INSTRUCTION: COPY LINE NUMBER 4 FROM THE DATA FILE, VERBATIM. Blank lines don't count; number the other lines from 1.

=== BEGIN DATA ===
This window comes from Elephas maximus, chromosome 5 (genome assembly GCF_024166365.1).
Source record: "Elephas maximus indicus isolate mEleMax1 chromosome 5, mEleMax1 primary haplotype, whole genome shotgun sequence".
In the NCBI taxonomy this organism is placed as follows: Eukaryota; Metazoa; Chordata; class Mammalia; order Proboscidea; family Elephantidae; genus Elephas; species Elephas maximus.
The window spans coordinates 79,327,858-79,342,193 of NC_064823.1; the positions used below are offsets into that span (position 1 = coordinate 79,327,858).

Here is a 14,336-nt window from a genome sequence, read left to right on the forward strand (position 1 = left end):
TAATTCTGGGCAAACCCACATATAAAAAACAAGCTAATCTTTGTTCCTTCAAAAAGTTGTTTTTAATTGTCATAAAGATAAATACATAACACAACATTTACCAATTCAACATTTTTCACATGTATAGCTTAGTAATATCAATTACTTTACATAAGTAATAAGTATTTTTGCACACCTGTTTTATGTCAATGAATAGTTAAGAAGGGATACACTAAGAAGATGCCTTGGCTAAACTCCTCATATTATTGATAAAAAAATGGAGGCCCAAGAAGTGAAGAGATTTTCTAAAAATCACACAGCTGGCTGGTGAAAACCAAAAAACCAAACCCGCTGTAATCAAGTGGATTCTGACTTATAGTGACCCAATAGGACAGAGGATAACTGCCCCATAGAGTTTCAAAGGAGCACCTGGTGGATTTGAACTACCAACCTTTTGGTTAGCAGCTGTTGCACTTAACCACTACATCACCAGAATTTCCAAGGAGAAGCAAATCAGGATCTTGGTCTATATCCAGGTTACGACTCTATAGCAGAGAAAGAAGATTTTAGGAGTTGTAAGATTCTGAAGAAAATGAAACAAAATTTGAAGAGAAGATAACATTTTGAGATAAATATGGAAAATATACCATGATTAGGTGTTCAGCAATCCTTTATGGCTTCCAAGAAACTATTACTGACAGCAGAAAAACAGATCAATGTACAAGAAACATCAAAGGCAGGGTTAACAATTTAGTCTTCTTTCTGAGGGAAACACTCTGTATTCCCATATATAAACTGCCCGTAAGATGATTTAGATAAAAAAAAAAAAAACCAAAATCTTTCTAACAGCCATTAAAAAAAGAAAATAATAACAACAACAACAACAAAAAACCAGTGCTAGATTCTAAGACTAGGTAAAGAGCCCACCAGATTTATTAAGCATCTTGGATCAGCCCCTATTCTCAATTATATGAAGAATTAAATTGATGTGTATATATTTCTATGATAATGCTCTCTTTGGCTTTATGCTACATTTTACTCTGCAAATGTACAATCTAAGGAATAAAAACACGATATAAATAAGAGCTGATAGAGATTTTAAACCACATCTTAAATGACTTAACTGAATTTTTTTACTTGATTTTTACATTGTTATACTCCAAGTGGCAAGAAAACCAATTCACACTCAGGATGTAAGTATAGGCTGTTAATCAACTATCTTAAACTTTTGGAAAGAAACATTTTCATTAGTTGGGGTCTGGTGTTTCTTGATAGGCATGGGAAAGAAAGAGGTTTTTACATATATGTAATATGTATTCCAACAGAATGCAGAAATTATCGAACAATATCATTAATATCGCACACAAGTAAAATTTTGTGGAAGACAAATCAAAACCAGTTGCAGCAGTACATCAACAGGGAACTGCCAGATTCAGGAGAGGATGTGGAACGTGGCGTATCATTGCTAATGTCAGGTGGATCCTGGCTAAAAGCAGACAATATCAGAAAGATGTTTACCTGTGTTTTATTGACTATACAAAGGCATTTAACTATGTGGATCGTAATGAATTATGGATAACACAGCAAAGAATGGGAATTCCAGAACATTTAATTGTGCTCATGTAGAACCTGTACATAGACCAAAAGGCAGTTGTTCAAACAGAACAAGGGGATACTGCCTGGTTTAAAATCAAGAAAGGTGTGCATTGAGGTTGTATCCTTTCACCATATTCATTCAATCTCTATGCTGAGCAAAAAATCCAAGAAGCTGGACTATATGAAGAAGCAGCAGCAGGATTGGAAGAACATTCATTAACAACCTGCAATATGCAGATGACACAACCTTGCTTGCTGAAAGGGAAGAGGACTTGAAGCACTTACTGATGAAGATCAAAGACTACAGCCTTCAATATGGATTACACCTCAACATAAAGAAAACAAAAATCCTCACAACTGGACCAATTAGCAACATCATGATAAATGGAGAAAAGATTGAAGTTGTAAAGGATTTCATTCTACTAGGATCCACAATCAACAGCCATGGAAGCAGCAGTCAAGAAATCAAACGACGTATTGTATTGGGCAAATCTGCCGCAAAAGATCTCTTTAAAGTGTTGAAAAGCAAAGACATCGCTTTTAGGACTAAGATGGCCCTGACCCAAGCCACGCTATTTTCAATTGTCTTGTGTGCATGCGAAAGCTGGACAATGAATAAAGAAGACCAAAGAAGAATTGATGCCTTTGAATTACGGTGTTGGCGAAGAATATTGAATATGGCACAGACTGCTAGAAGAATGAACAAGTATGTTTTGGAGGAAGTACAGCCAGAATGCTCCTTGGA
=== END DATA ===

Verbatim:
The window spans coordinates 79,327,858-79,342,193 of NC_064823.1; the positions used below are offsets into that span (position 1 = coordinate 79,327,858).